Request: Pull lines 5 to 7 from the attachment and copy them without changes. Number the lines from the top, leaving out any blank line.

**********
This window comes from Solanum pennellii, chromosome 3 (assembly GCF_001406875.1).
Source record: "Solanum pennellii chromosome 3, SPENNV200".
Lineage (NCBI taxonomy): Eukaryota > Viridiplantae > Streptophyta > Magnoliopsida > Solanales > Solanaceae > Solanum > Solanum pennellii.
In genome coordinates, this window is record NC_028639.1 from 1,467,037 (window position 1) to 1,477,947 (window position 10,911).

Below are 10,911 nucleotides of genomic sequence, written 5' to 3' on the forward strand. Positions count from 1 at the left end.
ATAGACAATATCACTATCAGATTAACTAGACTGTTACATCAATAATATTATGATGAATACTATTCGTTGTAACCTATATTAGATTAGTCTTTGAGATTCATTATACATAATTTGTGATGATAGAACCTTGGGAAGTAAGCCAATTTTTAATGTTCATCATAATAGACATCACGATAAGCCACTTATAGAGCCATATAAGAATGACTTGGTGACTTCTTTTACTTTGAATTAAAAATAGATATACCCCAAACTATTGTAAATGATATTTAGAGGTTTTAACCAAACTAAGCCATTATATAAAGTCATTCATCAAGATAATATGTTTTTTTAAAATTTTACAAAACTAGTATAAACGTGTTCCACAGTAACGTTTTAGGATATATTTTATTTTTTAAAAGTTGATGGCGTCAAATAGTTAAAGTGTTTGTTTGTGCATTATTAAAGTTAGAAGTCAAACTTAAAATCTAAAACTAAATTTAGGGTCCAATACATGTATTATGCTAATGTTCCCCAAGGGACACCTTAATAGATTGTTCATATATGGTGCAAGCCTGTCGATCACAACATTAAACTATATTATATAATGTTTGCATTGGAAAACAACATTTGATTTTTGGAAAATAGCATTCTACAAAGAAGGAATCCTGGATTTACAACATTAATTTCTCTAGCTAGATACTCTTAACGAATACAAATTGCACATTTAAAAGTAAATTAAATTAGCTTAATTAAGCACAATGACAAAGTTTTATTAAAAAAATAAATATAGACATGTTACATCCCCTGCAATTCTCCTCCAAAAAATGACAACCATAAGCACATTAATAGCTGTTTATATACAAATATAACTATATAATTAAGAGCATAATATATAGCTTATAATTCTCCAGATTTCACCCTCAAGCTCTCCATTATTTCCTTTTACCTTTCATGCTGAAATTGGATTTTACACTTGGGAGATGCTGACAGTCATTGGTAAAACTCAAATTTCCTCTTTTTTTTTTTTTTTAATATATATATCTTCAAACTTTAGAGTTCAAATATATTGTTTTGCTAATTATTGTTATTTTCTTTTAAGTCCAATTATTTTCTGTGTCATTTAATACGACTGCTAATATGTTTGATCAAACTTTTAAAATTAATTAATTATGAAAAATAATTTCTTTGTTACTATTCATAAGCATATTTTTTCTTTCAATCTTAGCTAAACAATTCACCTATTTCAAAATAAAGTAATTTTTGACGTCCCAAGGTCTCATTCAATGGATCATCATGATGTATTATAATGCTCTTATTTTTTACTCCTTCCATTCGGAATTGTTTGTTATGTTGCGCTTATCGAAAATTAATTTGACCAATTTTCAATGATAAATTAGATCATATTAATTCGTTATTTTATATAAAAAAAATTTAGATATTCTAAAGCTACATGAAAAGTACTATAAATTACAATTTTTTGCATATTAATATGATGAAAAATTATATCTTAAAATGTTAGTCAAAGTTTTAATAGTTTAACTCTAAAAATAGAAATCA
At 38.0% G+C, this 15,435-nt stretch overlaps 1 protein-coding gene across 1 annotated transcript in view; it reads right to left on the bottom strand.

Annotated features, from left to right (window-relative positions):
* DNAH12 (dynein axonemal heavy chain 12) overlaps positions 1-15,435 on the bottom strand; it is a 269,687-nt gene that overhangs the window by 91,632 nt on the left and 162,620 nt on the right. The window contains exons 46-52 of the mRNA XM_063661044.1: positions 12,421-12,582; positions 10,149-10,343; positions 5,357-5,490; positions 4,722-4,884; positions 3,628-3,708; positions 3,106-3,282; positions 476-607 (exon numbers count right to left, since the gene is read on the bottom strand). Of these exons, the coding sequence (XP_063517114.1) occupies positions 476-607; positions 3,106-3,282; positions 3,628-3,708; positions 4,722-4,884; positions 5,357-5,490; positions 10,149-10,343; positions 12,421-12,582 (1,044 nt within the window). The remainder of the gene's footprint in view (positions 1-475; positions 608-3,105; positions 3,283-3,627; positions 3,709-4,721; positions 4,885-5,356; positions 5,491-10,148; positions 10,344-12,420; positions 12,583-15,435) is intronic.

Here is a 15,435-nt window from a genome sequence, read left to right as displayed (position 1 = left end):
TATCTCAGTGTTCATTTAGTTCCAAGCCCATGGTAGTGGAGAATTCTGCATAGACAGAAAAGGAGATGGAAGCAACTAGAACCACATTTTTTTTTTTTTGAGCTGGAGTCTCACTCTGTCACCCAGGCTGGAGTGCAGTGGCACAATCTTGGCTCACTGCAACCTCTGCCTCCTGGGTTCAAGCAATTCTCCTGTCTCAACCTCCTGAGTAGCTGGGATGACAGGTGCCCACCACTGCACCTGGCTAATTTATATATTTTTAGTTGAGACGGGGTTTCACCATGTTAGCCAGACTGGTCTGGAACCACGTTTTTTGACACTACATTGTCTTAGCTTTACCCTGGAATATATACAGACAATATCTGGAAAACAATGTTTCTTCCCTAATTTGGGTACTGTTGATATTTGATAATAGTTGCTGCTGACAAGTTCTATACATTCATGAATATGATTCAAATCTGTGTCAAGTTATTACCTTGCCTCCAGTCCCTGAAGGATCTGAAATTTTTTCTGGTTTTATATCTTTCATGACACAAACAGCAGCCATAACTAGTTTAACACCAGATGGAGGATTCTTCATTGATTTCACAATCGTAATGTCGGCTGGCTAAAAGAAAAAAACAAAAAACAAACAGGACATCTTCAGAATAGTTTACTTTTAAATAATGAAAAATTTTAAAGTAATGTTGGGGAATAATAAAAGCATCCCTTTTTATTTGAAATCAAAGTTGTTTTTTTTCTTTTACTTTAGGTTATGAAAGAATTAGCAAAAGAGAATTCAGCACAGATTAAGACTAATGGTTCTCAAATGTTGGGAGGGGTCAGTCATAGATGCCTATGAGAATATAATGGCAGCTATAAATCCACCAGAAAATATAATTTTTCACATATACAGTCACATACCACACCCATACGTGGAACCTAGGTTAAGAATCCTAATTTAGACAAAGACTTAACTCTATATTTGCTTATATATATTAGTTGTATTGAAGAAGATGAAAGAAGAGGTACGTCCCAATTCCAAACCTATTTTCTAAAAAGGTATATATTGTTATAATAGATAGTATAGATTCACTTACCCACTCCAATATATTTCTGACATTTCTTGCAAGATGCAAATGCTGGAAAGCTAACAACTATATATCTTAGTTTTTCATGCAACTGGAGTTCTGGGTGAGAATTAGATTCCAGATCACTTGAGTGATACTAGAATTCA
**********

Below are 10,911 nucleotides of genomic sequence, written 5' to 3' on the forward strand. Positions count from 1 at the left end.
ATAGACAATATCACTATCAGATTAACTAGACTGTTACATCAATAATATTATGATGAATACTATTCGTTGTAACCTATATTAGATTAGTCTTTGAGATTCATTATACATAATTTGTGATGATAGAACCTTGGGAAGTAAGCCAATTTTTAATGTTCATCATAATAGACATCACGATAAGCCACTTATAGAGCCATATAAGAATGACTTGGTGACTTCTTTTACTTTGAATTAAAAATAGATATACCCCAAACTATTGTAAATGATATTTAGAGGTTTTAACCAAACTAAGCCATTATATAAAGTCATTCATCAAGATAATATGTTTTTTTAAAATTTTACAAAACTAGTATAAACGTGTTCCACAGTAACGTTTTAGGATATATTTTATTTTTTAAAAGTTGATGGCGTCAAATAGTTAAAGTGTTTGTTTGTGCATTATTAAAGTTAGAAGTCAAACTTAAAATCTAAAACTAAATTTAGGGTCCAATACATGTATTATGCTAATGTTCCCCAAGGGACACCTTAATAGATTGTTCATATATGGTGCAAGCCTGTCGATCACAACATTAAACTATATTATATAATGTTTGCATTGGAAAACAACATTTGATTTTTGGAAAATAGCATTCTACAAAGAAGGAATCCTGGATTTACAACATTAATTTCTCTAGCTAGATACTCTTAACGAATACAAATTGCACATTTAAAAGTAAATTAAATTAGCTTAATTAAGCACAATGACAAAGTTTTATTAAAAAAATAAATATAGACATGTTACATCCCCTGCAATTCTCCTCCAAAAAATGACAACCATAAGCACATTAATAGCTGTTTATATACAAATATAACTATATAATTAAGAGCATAATATATAGCTTATAATTCTCCAGATTTCACCCTCAAGCTCTCCATTATTTCCTTTTACCTTTCATGCTGAAATTGGATTTTACACTTGGGAGATGCTGACAGTCATTGGTAAAACTCAAATTTCCTCTTTTTTTTTTTTTTTAATATATATATCTTCAAACTTTAGAGTTCAAATATATTGTTTTGCTAATTATTGTTATTTTCTTTTAAGTCCAATTATTTTCTGTGTCATTTAATACGACTGCTAATATGTTTGATCAAACTTTTAAAATTAATTAATTATGAAAAATAATTTCTTTGTTACTATTCATAAGCATATTTTTTCTTTCAATCTTAGCTAAACAATTCACCTATTTCAAAATAAAGTAATTTTTGACGTCCCAAGGTCTCATTCAATGGATCATCATGATGTATTATAATGCTCTTATTTTTTACTCCTTCCATTCGGAATTGTTTGTTATGTTGCGCTTATCGAAAATTAATTTGACCAATTTTCAATGATAAATTAGATCATATTAATTCGTTATTTTATATAAAAAAAATTTAGATATTCTAAAGCTACATGAAAAGTACTATAAATTACAATTTTTTGCATATTAATATGATGAAAAATTATATCTTAAAATGTTAGTCAAAGTTTTAATAGTTTAACTCTAAAAATAGAAATCA
At 38.0% G+C, this 15,435-nt stretch overlaps 1 protein-coding gene across 1 annotated transcript in view; it reads right to left on the bottom strand.